In the old-type heaters, fuel would pool in the bottom of the burner to be vaporized and burned. If fuel entered faster than it could be vaporized, the burner would flood and the operator would end up with a “runaway” heater.
The patented burner design vaporizes all fuel within the confines of a tube and eliminates the pooling of raw fuel during operation and the possibility of flooding the pot. It also provides a multi-stage liquid-to-vapor combustion process that results in much cleaner, more efficient combustion requiring much less burner maintenance.
A patented multi-fuel control valve is incorporated into each heater, which provides a new capability to compensate for dissimilar fuel viscosities and maintain a consistent flow rate among the various types of liquid fuels and temperatures encountered in the field. The addition of a sight glass also allows the operator to view the flame and heater operation without the need to open the lid.
The SHC is the most advanced of all four heaters. It is a self-powered, thermoelectric heater that provides forced hot-air circulation without external power normally supplied by a field generator.
The SHC generates its own electrical power, without any moving parts, through thermoelectric modules located in the combustion chamber that convert waste heat into electricity. The internal generation of electrical power gives the SHC the extra capabilities of single switch operation, completely automatic safety and temperature controls, operation without the need for a fire guard and significantly higher combustion efficiencies all without an external power supply.
To troubleshoot, the SHC comes equipped with a remote intelligent control box that tells the operator when there’s a problem and how to fix it.
All fielded FOSH units are available through the Defense Supply Center Philadelphia (DSCP). Listed below are some of the specifications of the individual heaters. Costs are estimated.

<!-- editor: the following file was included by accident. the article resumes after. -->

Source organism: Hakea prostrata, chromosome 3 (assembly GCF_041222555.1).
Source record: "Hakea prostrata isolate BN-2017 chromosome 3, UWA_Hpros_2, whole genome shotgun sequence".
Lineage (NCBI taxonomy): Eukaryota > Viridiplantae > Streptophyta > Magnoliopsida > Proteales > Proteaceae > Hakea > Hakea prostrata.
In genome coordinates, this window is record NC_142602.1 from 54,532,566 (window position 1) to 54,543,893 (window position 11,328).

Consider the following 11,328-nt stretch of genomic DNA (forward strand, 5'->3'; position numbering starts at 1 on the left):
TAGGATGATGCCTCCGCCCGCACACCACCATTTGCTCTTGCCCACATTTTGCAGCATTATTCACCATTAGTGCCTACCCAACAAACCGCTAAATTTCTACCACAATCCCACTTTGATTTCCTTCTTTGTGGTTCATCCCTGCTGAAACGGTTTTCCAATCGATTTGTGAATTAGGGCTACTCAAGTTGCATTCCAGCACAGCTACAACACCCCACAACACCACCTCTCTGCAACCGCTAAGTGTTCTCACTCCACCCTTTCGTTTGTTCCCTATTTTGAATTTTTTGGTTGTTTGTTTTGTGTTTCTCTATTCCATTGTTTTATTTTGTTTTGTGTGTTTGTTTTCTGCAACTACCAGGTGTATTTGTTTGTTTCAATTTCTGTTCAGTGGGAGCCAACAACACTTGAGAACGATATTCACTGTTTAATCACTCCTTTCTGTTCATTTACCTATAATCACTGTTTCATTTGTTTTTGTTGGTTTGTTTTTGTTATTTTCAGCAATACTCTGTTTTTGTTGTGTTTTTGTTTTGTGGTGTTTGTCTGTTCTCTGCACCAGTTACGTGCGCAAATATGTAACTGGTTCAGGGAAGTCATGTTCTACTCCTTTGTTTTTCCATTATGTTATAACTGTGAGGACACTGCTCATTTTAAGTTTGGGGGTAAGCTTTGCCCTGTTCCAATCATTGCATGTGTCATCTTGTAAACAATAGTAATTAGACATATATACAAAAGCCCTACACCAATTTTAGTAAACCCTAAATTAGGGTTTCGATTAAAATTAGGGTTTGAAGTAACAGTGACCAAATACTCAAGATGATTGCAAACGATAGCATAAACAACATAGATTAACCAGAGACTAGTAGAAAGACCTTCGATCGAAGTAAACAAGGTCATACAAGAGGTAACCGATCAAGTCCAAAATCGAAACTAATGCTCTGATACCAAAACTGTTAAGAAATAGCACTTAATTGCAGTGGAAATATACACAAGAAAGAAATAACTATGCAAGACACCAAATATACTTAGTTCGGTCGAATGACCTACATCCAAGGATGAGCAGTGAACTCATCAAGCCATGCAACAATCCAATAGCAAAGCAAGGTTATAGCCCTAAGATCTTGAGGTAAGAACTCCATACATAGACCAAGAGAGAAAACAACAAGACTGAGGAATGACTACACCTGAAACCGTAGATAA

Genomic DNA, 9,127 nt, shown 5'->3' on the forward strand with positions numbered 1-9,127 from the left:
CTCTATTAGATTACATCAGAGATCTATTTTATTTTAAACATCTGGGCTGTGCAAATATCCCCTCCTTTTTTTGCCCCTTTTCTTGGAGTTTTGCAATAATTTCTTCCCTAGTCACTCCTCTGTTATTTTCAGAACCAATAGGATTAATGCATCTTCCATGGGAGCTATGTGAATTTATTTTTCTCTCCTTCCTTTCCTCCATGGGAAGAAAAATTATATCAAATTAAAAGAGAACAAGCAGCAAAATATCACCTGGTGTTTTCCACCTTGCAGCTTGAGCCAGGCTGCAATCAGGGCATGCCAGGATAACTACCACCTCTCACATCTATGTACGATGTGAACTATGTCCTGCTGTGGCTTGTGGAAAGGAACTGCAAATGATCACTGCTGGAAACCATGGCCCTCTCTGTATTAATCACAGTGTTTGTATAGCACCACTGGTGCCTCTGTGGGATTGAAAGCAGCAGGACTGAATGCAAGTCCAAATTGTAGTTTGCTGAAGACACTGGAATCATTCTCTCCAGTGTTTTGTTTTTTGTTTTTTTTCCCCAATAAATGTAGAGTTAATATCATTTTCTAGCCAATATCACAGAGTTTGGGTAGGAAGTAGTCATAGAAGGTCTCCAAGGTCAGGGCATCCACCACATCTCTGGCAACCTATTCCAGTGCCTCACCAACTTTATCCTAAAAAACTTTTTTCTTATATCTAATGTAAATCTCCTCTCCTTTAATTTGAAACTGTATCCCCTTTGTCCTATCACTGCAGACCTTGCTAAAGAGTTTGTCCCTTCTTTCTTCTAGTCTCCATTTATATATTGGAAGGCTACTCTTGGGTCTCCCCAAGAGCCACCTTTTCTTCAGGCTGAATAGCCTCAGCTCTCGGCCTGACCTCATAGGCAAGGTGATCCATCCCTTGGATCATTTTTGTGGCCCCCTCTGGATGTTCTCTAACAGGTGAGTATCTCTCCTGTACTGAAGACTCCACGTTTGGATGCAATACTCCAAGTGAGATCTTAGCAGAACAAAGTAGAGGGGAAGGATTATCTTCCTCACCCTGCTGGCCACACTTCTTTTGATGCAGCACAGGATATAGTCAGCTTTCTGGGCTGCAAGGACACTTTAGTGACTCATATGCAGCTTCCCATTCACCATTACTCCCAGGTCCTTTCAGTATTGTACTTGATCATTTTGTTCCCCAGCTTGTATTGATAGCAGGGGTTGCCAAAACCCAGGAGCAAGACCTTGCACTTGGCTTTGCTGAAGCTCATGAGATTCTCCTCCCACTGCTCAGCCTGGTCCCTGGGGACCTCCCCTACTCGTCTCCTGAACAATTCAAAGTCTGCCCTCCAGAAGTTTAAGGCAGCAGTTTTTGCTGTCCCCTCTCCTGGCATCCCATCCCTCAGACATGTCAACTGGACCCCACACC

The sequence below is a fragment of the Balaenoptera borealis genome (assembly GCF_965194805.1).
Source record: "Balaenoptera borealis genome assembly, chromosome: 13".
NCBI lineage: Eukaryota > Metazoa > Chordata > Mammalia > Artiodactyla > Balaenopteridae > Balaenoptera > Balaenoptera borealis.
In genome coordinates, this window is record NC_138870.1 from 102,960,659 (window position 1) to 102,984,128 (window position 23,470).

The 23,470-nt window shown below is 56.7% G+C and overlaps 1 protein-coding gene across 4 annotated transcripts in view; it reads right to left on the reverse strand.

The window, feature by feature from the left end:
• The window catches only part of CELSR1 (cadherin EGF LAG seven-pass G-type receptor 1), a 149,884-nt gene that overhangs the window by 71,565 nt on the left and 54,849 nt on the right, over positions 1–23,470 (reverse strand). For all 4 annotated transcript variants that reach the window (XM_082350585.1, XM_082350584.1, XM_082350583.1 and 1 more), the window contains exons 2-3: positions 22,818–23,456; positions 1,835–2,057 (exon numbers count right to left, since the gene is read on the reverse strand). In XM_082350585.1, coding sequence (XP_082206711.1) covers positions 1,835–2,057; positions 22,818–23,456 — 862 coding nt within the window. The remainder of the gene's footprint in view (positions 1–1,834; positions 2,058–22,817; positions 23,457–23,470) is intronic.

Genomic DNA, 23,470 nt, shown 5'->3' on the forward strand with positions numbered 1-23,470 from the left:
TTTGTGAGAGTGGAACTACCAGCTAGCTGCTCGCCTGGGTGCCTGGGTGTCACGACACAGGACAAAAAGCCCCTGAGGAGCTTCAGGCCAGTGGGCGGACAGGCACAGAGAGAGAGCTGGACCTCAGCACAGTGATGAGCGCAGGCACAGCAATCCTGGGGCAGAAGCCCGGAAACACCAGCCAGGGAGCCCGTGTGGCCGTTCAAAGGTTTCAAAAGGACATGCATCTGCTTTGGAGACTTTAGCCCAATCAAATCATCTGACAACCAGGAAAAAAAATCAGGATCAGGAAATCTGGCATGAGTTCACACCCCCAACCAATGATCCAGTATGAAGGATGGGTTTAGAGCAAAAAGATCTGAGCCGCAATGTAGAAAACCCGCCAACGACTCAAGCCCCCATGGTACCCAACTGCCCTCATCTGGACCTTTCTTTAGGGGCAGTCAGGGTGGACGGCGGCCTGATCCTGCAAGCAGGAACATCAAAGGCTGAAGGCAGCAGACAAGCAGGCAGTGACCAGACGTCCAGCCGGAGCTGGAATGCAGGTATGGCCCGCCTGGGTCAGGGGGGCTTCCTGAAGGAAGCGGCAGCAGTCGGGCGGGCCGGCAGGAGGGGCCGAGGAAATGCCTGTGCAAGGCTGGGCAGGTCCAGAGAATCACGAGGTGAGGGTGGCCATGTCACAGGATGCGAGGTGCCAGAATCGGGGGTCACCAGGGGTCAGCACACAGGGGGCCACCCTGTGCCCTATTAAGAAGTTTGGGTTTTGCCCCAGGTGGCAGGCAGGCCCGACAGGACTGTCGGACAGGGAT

Space Heater Small: Intended for the Soldier Crew Tent, the SHS has a maximum output of 12,000 BTU and completely self-stores all its accessories. NSN: 4520-01-478-9207. Dimensions: 16” L x 9” W x 14” H. Weight: 35 pounds. Cost: $660.
Space Heater Arctic: Designed to heat the 5 and 10-man Arctic tent and other shelters with a floor area of 100-200 square feet, the SHA has a maximum output of 25,000 BTU and is completely self-storing. NSN: 4520-01-444-2375. Dimensions: 17” L x 9” W x 17” H. Weight: 41 pounds. Cost: $780.
Space Heater Medium: The barrel-shaped SHM or H45 is intended for the larger GP, MGPTS, MCPS and TEMPER tents and delivers a maximum of 45,000 BTU. An 80,000 BTU model with the same footprint should be available in about two years. NSN: 4520-01-329-3451. Dimensions: 18” diameter x 24” tall. Weight: 65 pounds. Cost: $550.
Space Heater Convective: The SHC can be used with any tent and has an output of 35,000 BTU. A 60,000 BTU model with a similar dimensions and weight should be available in about two years. NSN: 4520-01-431-8927. Dimensions: 40” L x 14” W x 18” H. Weight: 78 pounds. Cost: $6,700.
For more information about the Soldier Systems Center, please visit our website at http://www.natick.army.mil.